Experience is worth more than money

Commuting and losing money is worth the invaluable experience.
Commuting and losing money is worth the invaluable experience.

By Kelly Corbett
Social Media Editor

During one of my early morning commutes to my unpaid summer internship, I squeezed through the rush of New Yorkers and found myself asking, “Is this really worth it?” I had already been on a bus for over an hour and the clock had not yet struck 9 a.m. I still had a 15-block trek from Port Authority to my office building and I couldn’t bear the thought of losing more money on much-needed coffee as I passed at least three Starbucks and two Dunkin Donuts.

I realized then how heavy my bag was with my packed lunch and old bus tickets   — which now outnumbered the dollars in my wallet —  as I mentally prepared myself for an eight-hour workday inside a cubicle. Although the night before I brainstormed ideas to pitch at a meeting, re-worked my article until I was content and read up on some old issues, I reminded myself that I’ll walk out of my Park Avenue office building after work today zero dollars richer and two bus tickets poorer.

My internship at Working Mother magazine in the city did not include a travel stipend. Although some argue that was quite silly of me because of my depleting bank account, I disagree. Unpaid internships can be worth it, and this one exceeded my expectations.

While I was not paid in cash, I was paid in experience. I learned skills that I was not taught in my journalism courses at the College. I learned what it was like to actually work in the magazine industry. I was able to pitch ideas, write articles and attend events. While I can read a textbook about being a journalist in class, this summer I actually was one — even if it was at my own expense.

An added bonus was that I was showered in freebies since any newbie company wanting exposure will send stuff to magazines for publicity. I was given free books, food and other little tidbits as the companies strived to make their way onto our pages.

I was even invited to attend events, such as holiday showcases, where professionals treated me, the 19-year-old unpaid intern, as if I was the editor-in-chief.

Besides the free goodies, I took this internship for a reason. I started the summer being a magazine reader, but not a magazine writer. In the course of two months, I adapted to writing magazine pieces, added more clips to my writing portfolio and made connections with esteemed writers who trooped their way up the magazine food chain, just like I hope to do one day.

I learned what it’s like to work for a magazine and what it’s like to sit in on a meeting and pitch ideas. I also used a content management system other than WordPress, and I’m now able to upload my own articles. I learned what it’s like to be on deadline and to be in a   writer’s block slump. I was even given an editorial calendar to follow for the month. All of this made me feel like I was a part of the team.

While I could have taken internships that were closer and cost less in travel, would it have been something I liked as much as interning for Working Mother?

I constantly see internship opportunities in Trenton, which is convenient during the semester, but I don’t want to write their typical hard news stories or press releases. Even if it’s paid, I don’t want to type all of this technical nonsense because that’s just not me.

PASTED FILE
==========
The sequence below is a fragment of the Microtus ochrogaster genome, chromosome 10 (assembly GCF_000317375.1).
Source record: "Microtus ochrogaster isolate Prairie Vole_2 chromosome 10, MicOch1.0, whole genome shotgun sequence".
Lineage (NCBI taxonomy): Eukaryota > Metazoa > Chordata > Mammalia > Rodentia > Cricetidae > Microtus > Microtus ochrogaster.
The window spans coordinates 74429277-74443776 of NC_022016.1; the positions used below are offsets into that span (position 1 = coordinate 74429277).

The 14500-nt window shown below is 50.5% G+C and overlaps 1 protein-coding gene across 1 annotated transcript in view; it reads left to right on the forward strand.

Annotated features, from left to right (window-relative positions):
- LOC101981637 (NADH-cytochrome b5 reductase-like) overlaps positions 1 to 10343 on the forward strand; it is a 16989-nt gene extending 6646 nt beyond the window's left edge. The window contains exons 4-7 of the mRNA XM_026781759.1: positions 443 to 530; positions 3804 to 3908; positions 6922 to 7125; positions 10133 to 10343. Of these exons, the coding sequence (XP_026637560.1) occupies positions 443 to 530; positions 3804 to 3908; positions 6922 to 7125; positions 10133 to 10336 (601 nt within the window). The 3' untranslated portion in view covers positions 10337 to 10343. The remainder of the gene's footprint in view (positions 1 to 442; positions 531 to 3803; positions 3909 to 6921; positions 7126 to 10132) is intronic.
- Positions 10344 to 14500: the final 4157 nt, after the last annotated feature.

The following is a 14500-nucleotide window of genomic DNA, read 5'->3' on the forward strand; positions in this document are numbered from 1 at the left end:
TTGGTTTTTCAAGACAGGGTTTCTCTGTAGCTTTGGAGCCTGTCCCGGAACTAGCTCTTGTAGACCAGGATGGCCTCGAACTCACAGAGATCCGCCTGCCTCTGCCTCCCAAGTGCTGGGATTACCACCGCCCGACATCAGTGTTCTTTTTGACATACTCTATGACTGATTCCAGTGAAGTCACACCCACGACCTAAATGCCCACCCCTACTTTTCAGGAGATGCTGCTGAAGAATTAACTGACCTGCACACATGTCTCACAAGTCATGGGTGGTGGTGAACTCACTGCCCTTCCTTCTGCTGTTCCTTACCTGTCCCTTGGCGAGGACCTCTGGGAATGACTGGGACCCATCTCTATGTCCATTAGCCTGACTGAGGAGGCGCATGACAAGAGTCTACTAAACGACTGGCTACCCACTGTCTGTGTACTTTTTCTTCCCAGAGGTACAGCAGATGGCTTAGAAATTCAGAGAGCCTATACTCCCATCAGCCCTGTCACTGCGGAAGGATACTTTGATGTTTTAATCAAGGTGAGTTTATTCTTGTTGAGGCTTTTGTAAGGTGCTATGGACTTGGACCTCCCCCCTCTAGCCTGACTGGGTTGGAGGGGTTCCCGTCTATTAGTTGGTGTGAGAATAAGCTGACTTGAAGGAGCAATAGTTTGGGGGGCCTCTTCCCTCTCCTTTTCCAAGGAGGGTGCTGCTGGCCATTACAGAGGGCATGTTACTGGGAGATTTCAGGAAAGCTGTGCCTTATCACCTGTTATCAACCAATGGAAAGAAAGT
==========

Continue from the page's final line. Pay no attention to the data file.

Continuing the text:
I observed all the other workers in the office and saw their daily tasks and, while they have a demanding workload, I realized I want that workload. One day, I want to be that full-time New York magazine writer. Though I’m not getting paid now, one day I will be.

Bottom line is, I woke up in the morning excited to go to my internship for the low wage of unpaid, the hectic commute and the morning scramble to get to the office on time. That’s when I knew it was worth it.

Sometimes you have to sacrifice to get what you want and I’m glad to say I left with new writing skills, clips and a good idea of what the professional working world is like. A paycheck would have been nice, but definitely not necessary.

You have the rest of your life to make money. If you really like the opportunity, make changes, bring your lunch, be frugal and don’t pass up learning experiences just because they aren’t followed by a paycheck.

Unpaid internships are worth it if it’s something you love to do — not just something you’re doing to plaster on your resume. As long as the commute is reasonable and the travel expenses are low, why not take it?

I began my journey as a journalist this summer and I loved it. When will your journey begin?

 

Students share opinions around campus

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Annie Elfers, junior sociology major.

 

 

“I think that it undervalues our skill set to not pay us for doing a job well. I think it’s a modern way to take advantage of students. I heard horror stories of people filing papers and not getting paid.”

 

 

 

 

 

Julia Lester, junior psychology major.
Julia Lester, junior psychology major.

 

 

“I think it depends on the type of internship. There doesn’t have to be a monetary award, especially if it’s in your chosen field. I shadowed a dentist and it was a once in a lifetime experience. Just be cognizant of what internship you pick. Any work is easier when you’re passionate about it.”